“Whenever you find that you are on the side of the majority, it is time to reform.” Mark Twain
There is much left unsaid in that quote but somehow it captures my feelings as we approach the election. It may be our common Missouri birth and small town beginnings. It may be reflected in our escape from Missouri early in life to more cultured society but the basic similarity as I see it is in our mutual distrust of collective decisions in this country although it took me a while to get there.
By themselves, my fellow Americans seemed quite capable of making good decisions for themselves, their families and to a more limited degree, their neighborhood. But today, more and more of those decisions are made far away by people I don’t know, don’t much respect and who don’t seem to care about what I think. I’m talking about politicians.
It seems like the questions are always about ‘those people over there’. “Those people over there’ are not like you and me. They have problems because they don’t make good decisions. They eat too much and what they eat too much of makes them fat and unhealthy. They smoke and as we all learn from watching too much TV, smoking is unhealthy. They drink- not the normal Martini before dinner and a beer watching the game. Those ‘people over there’ drink bourbon straight, 7 and 7 and tequila shooters to excess causing them to behave badly and drive drunk.
It’s always easy to demonize ‘people over there’ because they aren’t you; they aren’t your neighbor or your boss and by their very existence they threaten all you hold dear. I remember when I was young and offensively self-righteous, being quite upset over the sad state of affairs in our country. It was all because the ‘people over there’ weren’t living up to my expectations. (Back then, the nanny state was a wet dream of college professors and pinkos.) We were all dragged down because some people- meaning the ‘people over there’ just weren’t capable of making good decisions and so, for the good of the country we needed laws to make sure that they behaved. Of course I wanted to help.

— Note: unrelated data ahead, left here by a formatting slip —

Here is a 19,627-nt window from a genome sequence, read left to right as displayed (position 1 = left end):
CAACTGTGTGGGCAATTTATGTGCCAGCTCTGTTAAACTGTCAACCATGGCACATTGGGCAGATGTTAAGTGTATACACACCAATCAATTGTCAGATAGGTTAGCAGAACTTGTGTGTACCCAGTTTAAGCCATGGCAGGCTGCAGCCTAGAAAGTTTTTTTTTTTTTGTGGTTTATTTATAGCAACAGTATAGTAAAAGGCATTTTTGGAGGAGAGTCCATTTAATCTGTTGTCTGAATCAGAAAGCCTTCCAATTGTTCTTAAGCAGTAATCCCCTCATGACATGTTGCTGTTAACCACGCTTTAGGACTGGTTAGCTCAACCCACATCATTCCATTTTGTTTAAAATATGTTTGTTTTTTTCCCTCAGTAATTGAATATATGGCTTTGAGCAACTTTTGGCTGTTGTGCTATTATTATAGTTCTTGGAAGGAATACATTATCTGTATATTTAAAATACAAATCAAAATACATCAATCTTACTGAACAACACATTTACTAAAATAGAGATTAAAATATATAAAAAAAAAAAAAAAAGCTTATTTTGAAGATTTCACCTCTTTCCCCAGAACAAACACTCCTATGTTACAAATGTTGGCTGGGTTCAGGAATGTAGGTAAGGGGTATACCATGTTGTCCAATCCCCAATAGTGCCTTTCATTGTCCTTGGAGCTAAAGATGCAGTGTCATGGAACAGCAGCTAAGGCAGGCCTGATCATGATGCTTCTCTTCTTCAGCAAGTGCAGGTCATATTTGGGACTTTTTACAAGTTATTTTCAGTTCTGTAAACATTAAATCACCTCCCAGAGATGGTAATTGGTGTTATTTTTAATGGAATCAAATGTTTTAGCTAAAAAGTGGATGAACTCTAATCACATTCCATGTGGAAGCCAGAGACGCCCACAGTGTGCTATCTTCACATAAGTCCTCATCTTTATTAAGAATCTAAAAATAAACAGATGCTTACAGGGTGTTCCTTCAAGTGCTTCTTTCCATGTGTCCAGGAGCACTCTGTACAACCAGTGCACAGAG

I was an easy sell.
It was he right thing for all us responsible people to create laws so that the ‘people over there’ would be forced to do the right thing. Then we would have the perfect country because all the ‘people over there’ would become just like me. It needed be said that of course they would be happy once set on the right path and all those problems caused by those ‘people over there’ would stop.
It didn’t go so well. Converting the ‘people over there’ to being ‘just like me’ is problematic and actually contrary to our founding principles. It actually created new problem. Oppressing ‘the people over there’ just created dependency and massive social programs paid for by me and run by those far away politicians. It turned out that managing those unintended consequences required more programs, more taxes and an undeserved level of respect for the politicians. It was so bad that now we actually needed them- or at least that’s what they told us.
Gradually this dogooder philosophy gained traction as more and more people became convinced that we could force those ‘people over there’ to behave just like us. Slowly the momentum built up until it became the American way to make sure that ‘people over there’ behaved right. Finally, the majority had caught up with me. But something still wasn’t right because somebody back there in government discovered that I was one of those ‘people over there’ too.
This was troubling.
How could that be? I hadn’t changed. But the country had.
What used to be responsible behavior is now reckless and irresponsible. Slowly the rugged individualism of my childhood became redefined as endangering society. How could I send my kids out on a bicycle without a helmet when at any moment a meteor might fall from the sky and brain them? How could I practice Christianity when it was clearly an oppressive cult: remember the crusades and the Spanish Inquisition? How could I insist that marriage is intended to nurture children and protect women not a tax dodge to get medical benefits? Who needs a Daddy anyway: the feminists have already established that men are redundant.
It seems that ‘the people over there’ have taken control and instead of listening to me, those politicians get stronger by enlarging their scope. They want me and the people like me to become manageable just like ‘the people over there’. They tried social pressure. Now it’s on to making laws.
It’s just like when I was young although when I was young and foolish, I believed that right was on my side. I was helping everyone by getting ‘the people over there’ whipped into shape. Now, I see things as more desperate. Unless something happens to rein in the politicians who now answer to no one, What freedom remaining to me will go. People like me will be forever lost in the great mass of ‘people over there’ working without free will or self-determination to support the will of the politicians subjugating us all. I guess it’s time for me to take Mark’s advice and reform.